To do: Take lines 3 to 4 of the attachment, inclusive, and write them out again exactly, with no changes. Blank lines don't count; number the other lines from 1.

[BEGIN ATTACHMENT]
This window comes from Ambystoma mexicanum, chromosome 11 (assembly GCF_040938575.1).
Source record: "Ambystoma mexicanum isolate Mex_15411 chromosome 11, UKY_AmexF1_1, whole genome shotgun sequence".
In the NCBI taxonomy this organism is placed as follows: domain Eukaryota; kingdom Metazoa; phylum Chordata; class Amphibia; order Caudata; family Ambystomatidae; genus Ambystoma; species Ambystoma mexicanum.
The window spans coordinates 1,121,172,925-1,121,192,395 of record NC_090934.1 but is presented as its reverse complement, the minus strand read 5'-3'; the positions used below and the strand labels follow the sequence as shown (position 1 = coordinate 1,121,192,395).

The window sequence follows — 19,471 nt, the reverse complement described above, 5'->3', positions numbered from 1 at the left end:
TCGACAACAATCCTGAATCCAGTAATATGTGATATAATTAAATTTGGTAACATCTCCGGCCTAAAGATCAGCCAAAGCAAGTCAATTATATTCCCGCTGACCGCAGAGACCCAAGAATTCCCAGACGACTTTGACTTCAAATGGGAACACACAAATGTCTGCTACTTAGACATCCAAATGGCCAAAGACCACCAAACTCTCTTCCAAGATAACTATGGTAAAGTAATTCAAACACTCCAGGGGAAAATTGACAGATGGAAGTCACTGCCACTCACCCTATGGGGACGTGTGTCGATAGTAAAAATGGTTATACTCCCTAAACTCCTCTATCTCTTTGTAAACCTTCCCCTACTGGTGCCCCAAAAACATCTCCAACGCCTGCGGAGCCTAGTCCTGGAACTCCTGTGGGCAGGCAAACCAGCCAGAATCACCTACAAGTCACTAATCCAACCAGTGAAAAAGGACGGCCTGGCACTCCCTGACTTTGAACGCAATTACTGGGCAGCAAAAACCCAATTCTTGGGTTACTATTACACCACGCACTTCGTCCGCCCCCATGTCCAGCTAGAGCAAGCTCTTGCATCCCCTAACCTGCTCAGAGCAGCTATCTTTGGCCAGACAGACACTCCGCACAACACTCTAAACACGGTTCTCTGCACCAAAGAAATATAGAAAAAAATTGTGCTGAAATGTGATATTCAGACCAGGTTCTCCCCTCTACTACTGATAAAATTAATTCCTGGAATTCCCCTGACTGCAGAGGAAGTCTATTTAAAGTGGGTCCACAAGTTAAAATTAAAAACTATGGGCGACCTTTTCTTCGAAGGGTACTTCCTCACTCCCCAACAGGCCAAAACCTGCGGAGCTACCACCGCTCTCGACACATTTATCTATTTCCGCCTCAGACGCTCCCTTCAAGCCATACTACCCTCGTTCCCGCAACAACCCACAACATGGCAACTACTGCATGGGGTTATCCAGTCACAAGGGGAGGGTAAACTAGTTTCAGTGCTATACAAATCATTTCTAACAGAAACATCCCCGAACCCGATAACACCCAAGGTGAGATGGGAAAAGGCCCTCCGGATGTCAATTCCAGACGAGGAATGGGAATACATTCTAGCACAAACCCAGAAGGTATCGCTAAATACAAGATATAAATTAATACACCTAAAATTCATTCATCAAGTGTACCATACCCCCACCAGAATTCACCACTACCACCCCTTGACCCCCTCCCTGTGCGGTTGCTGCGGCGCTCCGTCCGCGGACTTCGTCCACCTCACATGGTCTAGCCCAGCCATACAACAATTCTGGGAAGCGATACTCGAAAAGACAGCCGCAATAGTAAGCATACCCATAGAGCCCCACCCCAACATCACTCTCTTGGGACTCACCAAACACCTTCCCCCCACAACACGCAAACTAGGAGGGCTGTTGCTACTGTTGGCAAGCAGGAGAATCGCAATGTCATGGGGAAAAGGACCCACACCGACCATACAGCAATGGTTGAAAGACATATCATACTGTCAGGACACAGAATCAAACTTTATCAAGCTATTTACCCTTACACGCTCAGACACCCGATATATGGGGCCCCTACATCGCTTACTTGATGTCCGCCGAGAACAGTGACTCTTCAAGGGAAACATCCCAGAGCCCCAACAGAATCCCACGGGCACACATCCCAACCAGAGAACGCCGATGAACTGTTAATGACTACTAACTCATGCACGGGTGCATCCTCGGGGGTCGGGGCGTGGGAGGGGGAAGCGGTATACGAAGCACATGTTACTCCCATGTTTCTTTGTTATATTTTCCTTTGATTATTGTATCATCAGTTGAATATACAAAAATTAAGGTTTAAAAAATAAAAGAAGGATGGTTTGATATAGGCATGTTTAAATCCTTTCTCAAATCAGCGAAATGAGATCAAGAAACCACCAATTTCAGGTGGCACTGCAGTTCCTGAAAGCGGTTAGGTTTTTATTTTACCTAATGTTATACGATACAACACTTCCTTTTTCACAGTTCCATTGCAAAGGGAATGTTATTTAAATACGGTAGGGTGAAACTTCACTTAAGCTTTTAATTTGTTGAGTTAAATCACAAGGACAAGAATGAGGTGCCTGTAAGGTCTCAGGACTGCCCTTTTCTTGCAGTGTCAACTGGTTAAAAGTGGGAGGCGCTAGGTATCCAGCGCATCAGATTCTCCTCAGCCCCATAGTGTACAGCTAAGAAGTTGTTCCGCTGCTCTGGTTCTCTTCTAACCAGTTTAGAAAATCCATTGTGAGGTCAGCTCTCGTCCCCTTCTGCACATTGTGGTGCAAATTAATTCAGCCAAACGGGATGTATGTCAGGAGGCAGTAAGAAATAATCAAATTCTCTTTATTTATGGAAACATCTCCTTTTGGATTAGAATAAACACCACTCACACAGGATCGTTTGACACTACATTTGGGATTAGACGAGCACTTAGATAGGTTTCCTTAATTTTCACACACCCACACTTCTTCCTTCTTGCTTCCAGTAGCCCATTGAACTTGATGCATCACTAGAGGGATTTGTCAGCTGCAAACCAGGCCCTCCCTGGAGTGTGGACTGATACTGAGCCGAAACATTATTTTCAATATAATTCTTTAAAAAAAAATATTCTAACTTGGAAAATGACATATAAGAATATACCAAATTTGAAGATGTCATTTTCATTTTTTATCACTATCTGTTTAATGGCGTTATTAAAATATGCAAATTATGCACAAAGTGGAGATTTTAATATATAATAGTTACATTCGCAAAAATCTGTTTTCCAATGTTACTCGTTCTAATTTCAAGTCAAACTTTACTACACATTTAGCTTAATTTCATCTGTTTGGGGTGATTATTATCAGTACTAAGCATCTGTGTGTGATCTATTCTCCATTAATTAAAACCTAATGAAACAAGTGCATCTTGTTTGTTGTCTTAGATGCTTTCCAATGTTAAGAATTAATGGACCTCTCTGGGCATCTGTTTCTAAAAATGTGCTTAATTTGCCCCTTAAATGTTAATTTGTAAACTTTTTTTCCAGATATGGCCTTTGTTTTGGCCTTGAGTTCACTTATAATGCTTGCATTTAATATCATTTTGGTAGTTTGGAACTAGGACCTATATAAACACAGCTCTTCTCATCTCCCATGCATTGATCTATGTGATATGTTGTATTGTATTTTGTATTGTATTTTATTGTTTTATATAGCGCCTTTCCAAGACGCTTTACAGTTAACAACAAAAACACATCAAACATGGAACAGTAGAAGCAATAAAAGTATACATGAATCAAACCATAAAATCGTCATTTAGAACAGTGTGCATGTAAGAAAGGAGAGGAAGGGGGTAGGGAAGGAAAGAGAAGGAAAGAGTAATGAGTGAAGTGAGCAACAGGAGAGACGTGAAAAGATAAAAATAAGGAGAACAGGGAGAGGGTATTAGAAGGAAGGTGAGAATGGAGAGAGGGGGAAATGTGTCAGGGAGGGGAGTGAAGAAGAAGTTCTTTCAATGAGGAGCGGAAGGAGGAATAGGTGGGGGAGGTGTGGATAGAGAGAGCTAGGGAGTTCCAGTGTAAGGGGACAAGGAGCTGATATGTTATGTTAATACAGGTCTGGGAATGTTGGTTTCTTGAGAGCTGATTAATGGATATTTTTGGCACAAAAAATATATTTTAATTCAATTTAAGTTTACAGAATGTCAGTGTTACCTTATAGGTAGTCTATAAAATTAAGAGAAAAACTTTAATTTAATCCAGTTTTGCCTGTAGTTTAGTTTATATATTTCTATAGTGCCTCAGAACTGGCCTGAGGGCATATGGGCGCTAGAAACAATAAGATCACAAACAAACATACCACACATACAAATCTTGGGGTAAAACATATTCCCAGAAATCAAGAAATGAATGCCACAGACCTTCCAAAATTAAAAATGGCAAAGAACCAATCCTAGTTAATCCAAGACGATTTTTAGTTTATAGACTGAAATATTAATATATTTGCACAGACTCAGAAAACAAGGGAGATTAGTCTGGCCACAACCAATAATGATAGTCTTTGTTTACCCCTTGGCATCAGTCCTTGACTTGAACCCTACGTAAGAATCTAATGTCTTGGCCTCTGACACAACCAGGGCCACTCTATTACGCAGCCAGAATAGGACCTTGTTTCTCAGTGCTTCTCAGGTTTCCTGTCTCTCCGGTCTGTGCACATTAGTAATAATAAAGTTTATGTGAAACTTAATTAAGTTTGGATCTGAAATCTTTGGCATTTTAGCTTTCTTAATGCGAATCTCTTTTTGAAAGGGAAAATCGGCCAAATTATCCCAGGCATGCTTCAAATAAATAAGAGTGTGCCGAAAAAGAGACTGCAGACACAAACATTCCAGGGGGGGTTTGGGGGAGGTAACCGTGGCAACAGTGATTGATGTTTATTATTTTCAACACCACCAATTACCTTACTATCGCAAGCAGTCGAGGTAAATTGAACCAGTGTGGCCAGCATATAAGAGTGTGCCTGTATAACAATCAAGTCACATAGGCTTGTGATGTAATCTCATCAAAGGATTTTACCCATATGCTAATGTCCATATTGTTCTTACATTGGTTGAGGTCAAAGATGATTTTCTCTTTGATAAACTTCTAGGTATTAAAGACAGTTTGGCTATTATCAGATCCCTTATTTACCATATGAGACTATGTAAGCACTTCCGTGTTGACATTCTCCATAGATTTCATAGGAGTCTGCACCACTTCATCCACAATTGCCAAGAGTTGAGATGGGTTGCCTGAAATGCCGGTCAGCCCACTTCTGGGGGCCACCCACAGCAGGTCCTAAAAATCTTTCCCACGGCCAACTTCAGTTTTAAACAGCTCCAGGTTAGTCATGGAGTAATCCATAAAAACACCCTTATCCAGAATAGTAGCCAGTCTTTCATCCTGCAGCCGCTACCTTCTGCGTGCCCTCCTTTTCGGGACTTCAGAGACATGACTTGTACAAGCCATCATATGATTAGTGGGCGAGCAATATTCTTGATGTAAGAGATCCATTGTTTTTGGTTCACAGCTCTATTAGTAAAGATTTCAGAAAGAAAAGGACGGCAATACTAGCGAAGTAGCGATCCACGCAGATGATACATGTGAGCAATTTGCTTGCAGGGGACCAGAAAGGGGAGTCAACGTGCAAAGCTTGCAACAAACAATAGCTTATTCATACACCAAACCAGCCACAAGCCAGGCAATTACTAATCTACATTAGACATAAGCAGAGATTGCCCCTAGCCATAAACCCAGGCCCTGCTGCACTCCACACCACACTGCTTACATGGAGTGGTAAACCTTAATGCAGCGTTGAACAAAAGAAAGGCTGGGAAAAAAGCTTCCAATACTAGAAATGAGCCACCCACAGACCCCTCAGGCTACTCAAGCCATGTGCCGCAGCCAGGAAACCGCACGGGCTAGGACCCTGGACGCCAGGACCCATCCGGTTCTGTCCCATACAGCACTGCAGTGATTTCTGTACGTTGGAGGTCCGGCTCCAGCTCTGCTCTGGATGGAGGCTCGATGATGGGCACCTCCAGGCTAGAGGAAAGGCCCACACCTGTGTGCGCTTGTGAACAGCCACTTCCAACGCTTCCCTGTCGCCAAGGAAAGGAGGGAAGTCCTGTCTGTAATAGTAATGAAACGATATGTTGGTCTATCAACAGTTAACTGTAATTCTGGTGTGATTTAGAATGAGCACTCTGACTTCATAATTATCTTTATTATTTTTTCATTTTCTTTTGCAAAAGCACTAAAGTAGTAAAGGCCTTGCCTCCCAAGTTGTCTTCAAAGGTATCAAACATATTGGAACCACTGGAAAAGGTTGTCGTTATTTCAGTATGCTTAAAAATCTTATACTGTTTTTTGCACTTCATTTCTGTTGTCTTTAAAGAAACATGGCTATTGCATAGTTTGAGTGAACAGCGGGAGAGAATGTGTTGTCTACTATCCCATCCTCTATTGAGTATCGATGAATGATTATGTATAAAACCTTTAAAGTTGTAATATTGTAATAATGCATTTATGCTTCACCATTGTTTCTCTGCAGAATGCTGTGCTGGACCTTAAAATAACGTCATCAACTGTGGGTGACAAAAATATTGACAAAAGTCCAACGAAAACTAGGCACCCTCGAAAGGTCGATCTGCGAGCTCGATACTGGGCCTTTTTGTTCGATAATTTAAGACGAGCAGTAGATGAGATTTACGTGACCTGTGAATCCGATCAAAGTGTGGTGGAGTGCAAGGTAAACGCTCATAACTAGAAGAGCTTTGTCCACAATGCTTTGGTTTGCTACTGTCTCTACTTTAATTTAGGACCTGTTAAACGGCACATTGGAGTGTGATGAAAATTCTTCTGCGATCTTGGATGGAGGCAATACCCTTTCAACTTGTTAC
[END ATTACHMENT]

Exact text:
In the NCBI taxonomy this organism is placed as follows: domain Eukaryota; kingdom Metazoa; phylum Chordata; class Amphibia; order Caudata; family Ambystomatidae; genus Ambystoma; species Ambystoma mexicanum.
The window spans coordinates 1,121,172,925-1,121,192,395 of record NC_090934.1 but is presented as its reverse complement, the minus strand read 5'-3'; the positions used below and the strand labels follow the sequence as shown (position 1 = coordinate 1,121,192,395).